As a protective barrier, your lab coat should cover any exposed skin as well as the bulk of your street clothes. Here are the 4 measurements to take note of when measuring your lab coat:

1. Shoulder Width

Your lab coat’s shoulder seams should extend as wide as your shoulders -- maybe even a bit longer to give you room to comfortably reach forward and grab stuff while working.

2. Sleeves

If you’re working with hazardous materials in the lab, safety standards dictate that there shouldn’t be any exposed skin between your gloves and the sleeves of your lab coat. But you also don’t want the sleeves to be so long they need to be rolled up.

To achieve this, the sleeves of your lab coat should come to just above your thumb when your arms are hanging by your side. In a working position (i.e. elbows bent), the ends of the sleeves should come to your wrist.

(You could also go with knitted or elastic cuffs so getting the sleeve length exactly right won’t be as much of an issue.)

3. Length of Lab Coat

Your lab coat should also fit well around your torso and hips, allowing you to sit, stand, and move your arms easily. The length of the coat should come down to at least your thighs -- if it’s above your thighs, it may be mistaken as a consultation coat.

4. Circumference

Your lab coat circumference should allow you to close your lab coat fully with buttons, zips, velcro, or snap fasteners. If you plan on layering with sweaters or sweatshirts underneath, go up a size.

If you’re tall or have long arms, this may be tricky. Lab coats that are long enough to match your height and limbs typically also have a lot of excess fabric around the circumference. But wearing an overly large, billowy lab coat doesn’t make for good lab safety, after all!

This is especially true for women, as lab coats tend to be unisex and therefore have far too much material around the circumference.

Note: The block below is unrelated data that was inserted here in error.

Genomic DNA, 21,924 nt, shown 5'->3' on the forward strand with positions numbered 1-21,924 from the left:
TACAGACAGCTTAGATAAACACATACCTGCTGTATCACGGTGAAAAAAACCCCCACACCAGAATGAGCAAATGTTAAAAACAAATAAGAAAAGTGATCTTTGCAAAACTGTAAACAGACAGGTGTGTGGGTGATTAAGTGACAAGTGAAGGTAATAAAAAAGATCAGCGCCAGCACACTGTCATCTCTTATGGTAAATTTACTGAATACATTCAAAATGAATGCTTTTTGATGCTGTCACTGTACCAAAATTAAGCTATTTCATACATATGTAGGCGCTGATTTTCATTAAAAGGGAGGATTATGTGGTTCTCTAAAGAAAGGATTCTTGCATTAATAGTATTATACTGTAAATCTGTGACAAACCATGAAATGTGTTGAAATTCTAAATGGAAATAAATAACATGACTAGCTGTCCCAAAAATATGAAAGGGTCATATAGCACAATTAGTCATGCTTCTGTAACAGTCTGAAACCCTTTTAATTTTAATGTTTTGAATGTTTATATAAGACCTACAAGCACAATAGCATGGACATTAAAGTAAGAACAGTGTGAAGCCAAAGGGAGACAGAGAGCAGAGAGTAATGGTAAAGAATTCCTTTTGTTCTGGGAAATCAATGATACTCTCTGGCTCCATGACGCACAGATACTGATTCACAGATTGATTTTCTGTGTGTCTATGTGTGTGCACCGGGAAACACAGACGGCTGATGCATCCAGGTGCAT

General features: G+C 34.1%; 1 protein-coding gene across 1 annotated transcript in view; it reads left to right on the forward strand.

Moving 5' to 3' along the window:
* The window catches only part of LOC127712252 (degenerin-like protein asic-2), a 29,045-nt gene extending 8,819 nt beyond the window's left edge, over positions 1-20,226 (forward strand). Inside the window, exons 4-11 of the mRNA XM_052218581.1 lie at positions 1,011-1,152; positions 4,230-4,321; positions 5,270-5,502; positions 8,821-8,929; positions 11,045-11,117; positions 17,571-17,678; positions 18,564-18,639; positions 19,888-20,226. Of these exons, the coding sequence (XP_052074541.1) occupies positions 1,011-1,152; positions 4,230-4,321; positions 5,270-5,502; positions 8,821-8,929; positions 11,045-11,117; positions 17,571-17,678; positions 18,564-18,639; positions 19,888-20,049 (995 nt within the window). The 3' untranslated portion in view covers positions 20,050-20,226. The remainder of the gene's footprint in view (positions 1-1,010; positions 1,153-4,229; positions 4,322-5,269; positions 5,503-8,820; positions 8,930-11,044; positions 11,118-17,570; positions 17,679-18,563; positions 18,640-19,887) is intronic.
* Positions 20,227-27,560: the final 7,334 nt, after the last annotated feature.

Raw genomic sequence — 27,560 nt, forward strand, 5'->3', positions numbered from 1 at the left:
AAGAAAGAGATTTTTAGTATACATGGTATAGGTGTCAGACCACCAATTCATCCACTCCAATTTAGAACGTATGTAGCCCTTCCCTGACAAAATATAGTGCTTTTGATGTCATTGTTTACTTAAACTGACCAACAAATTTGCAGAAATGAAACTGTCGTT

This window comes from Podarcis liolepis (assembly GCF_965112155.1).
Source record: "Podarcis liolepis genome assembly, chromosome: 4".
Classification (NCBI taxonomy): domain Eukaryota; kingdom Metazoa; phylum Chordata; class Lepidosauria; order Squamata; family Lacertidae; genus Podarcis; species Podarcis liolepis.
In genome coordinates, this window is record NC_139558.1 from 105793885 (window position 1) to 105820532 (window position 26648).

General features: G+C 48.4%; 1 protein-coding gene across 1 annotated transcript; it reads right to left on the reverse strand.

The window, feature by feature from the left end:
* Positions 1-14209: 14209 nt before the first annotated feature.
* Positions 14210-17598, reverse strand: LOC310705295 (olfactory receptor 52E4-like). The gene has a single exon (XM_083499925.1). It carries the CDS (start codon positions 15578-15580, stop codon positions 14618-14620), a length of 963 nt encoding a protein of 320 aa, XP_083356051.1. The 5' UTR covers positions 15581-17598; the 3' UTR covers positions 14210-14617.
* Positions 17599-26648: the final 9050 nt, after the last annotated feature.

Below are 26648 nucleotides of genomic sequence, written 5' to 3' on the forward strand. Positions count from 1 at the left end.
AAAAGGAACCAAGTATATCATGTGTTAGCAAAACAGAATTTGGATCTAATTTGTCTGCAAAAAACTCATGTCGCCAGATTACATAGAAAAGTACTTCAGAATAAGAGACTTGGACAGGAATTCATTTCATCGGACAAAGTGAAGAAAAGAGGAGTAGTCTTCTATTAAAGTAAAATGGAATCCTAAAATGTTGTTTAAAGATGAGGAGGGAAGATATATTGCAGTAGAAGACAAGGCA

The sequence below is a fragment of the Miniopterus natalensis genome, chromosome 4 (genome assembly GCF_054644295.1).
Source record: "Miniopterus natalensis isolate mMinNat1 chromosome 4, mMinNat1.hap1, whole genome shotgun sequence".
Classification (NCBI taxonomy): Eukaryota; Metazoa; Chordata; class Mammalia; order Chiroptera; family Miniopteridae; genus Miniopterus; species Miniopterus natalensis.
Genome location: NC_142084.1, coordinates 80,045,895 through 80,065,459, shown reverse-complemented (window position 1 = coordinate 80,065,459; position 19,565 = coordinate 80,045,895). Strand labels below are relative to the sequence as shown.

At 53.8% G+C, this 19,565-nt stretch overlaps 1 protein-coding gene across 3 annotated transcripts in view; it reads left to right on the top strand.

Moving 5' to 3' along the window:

If you can’t get a slim fit lab coat in your size, we’d recommend going up a size or two and then bringing the coat to the tailor. The tailor should be able to cut away and use the excess fabric to better fit your measurements.

5. Other Notes on Sizing

Western brands tend to run bigger than the Asian fit. In addition, the sleeve and hem lengths are also longer.

Asian fits such as Japanese brands have a smaller shoulder frame, shorter sleeves, and hem lengths.

Be sure to look up the manufacturer’s sizing guide for more accurate measurements. When ordering for a team, find out the size range required before committing to order in large quantities.

When in doubt about size, always go for the bigger option. It’s easier to alter sleeve and hem lengths for an oversized coat rather than procure the right material for an undersized one.

E. What Lab Coat Fabric Should You Choose?

Manufacturers usually blend two or more materials in a bid to balance costs with the level of protection. Your exact lab coat fabric specifications depend on the dangers you face.

In brief, these are the types of materials commonly used for lab coats:

  • Cotton: These types of lab coats are comfortable and breathable, but not flame-resistant unless otherwise specified. 100% cotton lab coats are often used in the medical industry.
  • Polyester: This adds a bit of liquid resistance to the coats, but should not be used where there are flammable hazards.
  • Polycotton: Cheap and durable, polycotton lab coats are good for work settings with no open flames or pyrophoric materials.
  • Nylon: Strong and lightweight with a bit of protection against liquids.
  • Modacrylic: Offers good protection against chemicals and solvents along with a natural resistance to fire.
  • Rayon: Cheaper than 100% cotton, but similar in that it doesn’t have much liquid or fire resistance.
  • Polypropylene: Commonly used for disposable lab coats, this has a high liquid resistance. Mostly used in largely non-hazardous environments, like clean rooms and animal handling.
  • Tyvek: High durability, tear-resistant, and waterproof. Used in hazmat suits or in manufacturing or industrial settings with risks of fine particles (such as asbestos).
  • Nomex: This is the main fire retardant and fluid resistant lab coat used today. When combined with Shieldtec, it offers both chemical and fire resistance. It’s one of the most expensive choices on the market, but it’s ideal for settings with extreme flammable and chemical hazards.

Download our handy infographic here or check out our full guide on lab coat material fabrics.